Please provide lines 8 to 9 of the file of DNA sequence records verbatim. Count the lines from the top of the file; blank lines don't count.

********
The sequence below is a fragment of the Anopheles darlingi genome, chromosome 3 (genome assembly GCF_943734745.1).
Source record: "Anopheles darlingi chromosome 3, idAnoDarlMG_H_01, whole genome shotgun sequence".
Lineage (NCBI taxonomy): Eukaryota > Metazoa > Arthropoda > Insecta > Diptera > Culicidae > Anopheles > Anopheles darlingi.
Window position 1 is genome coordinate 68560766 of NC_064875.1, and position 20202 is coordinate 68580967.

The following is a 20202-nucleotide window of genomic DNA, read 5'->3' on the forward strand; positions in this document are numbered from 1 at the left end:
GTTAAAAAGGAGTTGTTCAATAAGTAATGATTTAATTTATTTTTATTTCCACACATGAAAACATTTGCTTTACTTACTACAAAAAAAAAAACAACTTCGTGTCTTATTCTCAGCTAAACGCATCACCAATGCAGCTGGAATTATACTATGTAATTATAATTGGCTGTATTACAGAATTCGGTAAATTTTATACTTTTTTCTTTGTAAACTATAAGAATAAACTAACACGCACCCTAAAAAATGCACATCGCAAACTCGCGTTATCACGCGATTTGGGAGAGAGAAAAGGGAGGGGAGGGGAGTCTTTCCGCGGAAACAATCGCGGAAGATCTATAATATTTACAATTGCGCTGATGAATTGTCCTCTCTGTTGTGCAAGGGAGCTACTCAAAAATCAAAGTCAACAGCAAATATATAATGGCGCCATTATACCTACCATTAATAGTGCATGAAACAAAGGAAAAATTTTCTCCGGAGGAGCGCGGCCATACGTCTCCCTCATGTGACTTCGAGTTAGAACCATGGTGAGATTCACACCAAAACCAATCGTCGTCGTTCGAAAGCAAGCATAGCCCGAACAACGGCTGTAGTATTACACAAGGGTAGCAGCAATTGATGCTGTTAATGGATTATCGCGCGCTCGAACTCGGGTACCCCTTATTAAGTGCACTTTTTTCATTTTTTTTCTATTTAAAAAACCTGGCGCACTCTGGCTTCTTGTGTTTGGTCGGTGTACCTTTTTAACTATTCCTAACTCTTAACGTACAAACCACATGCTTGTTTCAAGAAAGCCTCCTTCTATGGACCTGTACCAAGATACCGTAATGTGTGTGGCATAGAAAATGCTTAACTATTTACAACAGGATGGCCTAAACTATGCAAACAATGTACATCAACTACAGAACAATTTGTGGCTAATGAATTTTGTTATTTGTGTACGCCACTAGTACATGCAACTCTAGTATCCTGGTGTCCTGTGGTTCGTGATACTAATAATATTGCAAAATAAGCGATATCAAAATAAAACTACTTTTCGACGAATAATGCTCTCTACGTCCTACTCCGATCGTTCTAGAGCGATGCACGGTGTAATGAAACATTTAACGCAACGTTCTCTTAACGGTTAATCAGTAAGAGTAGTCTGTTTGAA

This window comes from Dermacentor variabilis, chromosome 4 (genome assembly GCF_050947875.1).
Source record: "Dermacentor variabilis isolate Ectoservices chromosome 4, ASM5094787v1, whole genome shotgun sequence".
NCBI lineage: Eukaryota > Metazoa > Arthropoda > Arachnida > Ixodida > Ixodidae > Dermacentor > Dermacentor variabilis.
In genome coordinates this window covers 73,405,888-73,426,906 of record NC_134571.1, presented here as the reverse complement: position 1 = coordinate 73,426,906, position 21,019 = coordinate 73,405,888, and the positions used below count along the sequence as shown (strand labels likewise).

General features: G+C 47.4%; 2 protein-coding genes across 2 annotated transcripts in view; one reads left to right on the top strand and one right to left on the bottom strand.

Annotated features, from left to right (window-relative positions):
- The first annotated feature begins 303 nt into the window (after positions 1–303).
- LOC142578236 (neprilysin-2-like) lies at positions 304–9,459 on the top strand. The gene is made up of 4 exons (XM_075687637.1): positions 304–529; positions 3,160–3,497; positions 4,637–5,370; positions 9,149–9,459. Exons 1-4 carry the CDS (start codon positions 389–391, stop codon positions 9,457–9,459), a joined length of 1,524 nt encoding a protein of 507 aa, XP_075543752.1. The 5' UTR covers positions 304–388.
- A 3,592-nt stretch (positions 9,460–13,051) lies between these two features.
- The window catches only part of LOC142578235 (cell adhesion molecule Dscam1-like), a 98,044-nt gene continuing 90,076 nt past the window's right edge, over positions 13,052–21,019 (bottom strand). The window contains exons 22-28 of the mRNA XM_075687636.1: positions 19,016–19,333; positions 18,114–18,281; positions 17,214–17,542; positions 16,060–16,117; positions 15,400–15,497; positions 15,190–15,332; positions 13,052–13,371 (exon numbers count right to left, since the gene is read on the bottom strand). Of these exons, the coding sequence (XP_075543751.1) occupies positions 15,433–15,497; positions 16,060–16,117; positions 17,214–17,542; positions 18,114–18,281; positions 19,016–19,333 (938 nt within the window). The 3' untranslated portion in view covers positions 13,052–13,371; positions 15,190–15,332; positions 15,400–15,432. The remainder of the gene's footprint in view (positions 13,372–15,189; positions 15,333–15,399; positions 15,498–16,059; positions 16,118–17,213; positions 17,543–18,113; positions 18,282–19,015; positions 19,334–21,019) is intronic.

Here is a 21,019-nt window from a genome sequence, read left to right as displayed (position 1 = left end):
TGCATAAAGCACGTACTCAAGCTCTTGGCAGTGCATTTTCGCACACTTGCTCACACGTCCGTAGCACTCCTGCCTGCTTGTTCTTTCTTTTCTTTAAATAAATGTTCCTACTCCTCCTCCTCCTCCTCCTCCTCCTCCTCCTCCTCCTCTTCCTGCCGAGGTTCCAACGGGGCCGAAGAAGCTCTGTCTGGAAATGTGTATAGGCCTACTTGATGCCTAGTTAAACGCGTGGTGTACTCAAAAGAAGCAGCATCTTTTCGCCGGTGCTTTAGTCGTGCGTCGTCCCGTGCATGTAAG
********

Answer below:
Source record: "Dermacentor variabilis isolate Ectoservices chromosome 4, ASM5094787v1, whole genome shotgun sequence".
NCBI lineage: Eukaryota > Metazoa > Arthropoda > Arachnida > Ixodida > Ixodidae > Dermacentor > Dermacentor variabilis.